• Richard Murff

Weapons Grade Elvis


Elvis is everywhere. Mojo Nixon was right about that, at least on Beale Street.


Memphis’s slightly shabby entertainment district is the place where the Blues came off the Mississippi Delta to be launched into the world. It was too hot this sticky August afternoon to be wandering around in double-knit polyester and bedazzling capes, but you can always spot a true believer. Seated next to me in the tap room of the King’s Palace Café was a man with a jet-black pompadour and those unmistakable sideburns. He said that his name was Jesse, like Elvis’ stillborn twin, so who can tell?


Every year they arrive around the second week of August — Dead Elvis Week, as it’s known to the locals — like colorful, if freakish azaleas that walk and talk all things King. Twice a year they flood Memphis in full regalia like a Mardi Gras parade without a route or much of a point. Some of the pretenders are pure enough to make you believe in ghosts. Others take on a more holistic “We are all Elvis” approach, such as El Vez, the Elvis with a Latin flavor. There are African-American Elvi, Arab Elvi, and fleets of them from Japan. Many don’t speak a word of English save for the memorized songs. Then there was Tortelvis — who claimed to be the illegitimate son of Elvis (there is a lot of that) and fronted a band doing reggae covers of Led Zeppelin. The effect of seeing a jumpsuited Tortelvis flanked by wailing Rastafarians and a 112-pound bassist wearing nothing but gold lamé briefs and crash helmet was, among other sensations, nightmarish.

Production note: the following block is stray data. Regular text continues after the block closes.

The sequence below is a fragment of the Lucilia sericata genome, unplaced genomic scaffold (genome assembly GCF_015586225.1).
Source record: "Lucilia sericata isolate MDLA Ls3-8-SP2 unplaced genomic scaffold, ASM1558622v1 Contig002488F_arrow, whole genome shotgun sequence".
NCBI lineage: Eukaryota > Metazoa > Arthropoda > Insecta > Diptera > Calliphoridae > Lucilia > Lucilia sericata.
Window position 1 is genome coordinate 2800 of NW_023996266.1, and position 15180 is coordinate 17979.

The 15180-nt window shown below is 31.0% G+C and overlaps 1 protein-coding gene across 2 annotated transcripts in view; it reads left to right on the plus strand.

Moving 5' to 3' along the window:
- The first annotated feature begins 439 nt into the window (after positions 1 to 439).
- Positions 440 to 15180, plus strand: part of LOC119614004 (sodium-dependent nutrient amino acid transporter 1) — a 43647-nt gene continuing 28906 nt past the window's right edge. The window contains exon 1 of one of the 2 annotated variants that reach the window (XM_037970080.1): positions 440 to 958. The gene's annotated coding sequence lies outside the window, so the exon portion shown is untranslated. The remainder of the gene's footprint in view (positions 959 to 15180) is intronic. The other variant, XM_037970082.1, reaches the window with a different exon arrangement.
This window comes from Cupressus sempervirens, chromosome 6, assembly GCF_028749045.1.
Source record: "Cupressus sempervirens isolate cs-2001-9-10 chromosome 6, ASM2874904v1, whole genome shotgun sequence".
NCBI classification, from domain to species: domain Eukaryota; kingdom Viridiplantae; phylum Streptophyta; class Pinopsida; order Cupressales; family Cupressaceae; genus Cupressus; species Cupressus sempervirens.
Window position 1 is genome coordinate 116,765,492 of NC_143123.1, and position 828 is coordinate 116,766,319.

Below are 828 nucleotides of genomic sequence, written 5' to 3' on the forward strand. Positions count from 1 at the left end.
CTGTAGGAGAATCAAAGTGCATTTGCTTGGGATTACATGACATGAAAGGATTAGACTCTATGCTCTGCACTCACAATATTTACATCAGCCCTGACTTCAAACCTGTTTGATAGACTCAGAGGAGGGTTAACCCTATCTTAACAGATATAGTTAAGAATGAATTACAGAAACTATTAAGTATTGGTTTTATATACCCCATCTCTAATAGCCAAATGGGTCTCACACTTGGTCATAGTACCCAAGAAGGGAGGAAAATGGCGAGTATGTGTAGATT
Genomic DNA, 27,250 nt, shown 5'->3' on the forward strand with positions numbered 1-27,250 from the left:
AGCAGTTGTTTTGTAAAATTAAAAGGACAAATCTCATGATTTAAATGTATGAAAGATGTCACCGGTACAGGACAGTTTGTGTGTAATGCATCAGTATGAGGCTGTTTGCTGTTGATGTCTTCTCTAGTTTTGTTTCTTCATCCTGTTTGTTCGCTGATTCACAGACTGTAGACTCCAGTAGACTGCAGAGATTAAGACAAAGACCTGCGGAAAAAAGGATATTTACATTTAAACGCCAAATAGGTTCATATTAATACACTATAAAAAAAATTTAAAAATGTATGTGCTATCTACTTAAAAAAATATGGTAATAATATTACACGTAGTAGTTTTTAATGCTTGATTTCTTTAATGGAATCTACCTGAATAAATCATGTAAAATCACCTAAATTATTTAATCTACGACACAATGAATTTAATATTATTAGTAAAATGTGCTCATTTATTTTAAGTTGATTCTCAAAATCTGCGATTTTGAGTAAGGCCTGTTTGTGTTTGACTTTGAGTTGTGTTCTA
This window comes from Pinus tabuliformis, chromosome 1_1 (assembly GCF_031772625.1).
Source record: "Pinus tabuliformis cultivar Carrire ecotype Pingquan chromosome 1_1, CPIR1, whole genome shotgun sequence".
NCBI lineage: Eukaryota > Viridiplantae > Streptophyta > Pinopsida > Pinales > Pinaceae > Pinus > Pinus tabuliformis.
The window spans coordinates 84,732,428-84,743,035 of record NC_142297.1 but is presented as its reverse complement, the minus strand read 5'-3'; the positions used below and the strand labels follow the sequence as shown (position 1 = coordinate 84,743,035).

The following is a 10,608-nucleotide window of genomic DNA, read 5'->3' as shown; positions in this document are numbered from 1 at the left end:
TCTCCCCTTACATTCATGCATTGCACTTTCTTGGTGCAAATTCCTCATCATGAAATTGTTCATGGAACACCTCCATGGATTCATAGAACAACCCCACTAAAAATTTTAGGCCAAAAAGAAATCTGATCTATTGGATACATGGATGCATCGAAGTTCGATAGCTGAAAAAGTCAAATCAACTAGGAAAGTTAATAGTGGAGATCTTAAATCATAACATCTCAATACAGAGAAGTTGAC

I asked Jesse about one Paul MacLeod. He knew who I was talking about, and had heard that the old boy had shot an intruder to his home — a worn shrine called Graceland Too in Holly Springs, Miss. MacLeod was held for questioning, but never really suspected of anything other than defending himself. Two days later, the question of guilt was moot — MacLeod was found dead of natural causes, slumped over on the porch of his trashy monument to the King.

“That guy,” Jesse said into his beer. “That guy went overboard.”


Read more in The Bitter Southerner

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